Friday 5: All The Right Bugs in All the Right Places

I told you about my trip to Ireland a couple of days ago, and prepping for and going on that trip sucked up close to 4 weeks of blogging time.  Here’s what I’ve been up to since I got back from my trip!  There will be bugs, oh yes, there will be bugs.

LOTS of Work

Dragonfly swarm!

Dragonfly swarm!

I have had three days off in the month of September.  Total.  A lot of those abundant work days were long days too.  However, it’s also dragonfly migration season, so there has been a LOT of dragonfly swarm activity.  I still haven’t gotten what I’d consider a “good” photo of a swarm that really represents what you see when you come across one, but at least you can see 7 individuals easily in one shot in this photo.  Most of the dragonflies in these swarms have been common green darners, but some have been black saddlebags, wandering gliders, and the Carolina saddlebag makes an occasional appearance.  I’ve stayed at work late several nights this month watching dragonflies.  They are 100% worth staying late for!

My First Spicebush Swallowtail Caterpillar

Spicebush swallowtail caterpillar

Spicebush swallowtail caterpillar

I took this photo with my phone and it’s really not great, but I was showing my intern around the field station where I work on her first day and wandered over to the spicebush in the off-chance that I was going to see a spicebush swallowtail caterpillar on it for the first time ever.  My intern is doing a project focused on pollinator gardens this semester, so I was familiarizing her with the garden plants, and I always feel the need to check that spicebush.  I’ve looked for those stupid caterpillars dozens of times and was just telling my intern how we weren’t actually going to get to see one given my track record when I spotted one on the very first branch I saw!  It was heading downward, presumably to pupate and turn into one of the gorgeous black and blue swallowtail adults that have been flying around lately.  These are really stunning caterpillars, so I was thrilled to see one.  Those little eyespots and the way they curl themselves up is just so cute!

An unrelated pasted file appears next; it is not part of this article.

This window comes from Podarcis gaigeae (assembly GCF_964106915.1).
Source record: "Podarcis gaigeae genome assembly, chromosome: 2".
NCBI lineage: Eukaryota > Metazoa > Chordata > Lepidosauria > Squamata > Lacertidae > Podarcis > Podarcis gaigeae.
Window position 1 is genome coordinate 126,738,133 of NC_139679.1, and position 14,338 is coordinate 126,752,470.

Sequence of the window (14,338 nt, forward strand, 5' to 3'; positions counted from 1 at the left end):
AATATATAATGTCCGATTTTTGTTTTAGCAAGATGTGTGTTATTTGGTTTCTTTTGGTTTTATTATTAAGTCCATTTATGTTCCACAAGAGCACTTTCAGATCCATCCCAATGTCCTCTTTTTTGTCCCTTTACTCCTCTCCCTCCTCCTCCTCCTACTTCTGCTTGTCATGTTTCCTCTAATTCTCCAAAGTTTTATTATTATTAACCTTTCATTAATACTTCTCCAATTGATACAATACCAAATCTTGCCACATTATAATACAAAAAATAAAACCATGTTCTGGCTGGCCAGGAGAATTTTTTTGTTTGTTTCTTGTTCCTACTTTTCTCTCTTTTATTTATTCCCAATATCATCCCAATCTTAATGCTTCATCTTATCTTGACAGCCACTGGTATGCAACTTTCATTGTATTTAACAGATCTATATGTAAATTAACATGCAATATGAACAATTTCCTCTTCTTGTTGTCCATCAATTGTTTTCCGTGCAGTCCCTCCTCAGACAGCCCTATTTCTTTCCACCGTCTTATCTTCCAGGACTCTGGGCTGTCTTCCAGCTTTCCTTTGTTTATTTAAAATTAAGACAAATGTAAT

Caterpillar Hunting

Florida predatory stink bug eating a spicebush swallowtail caterpillar

Florida predatory stink bug eating a spicebush swallowtail caterpillar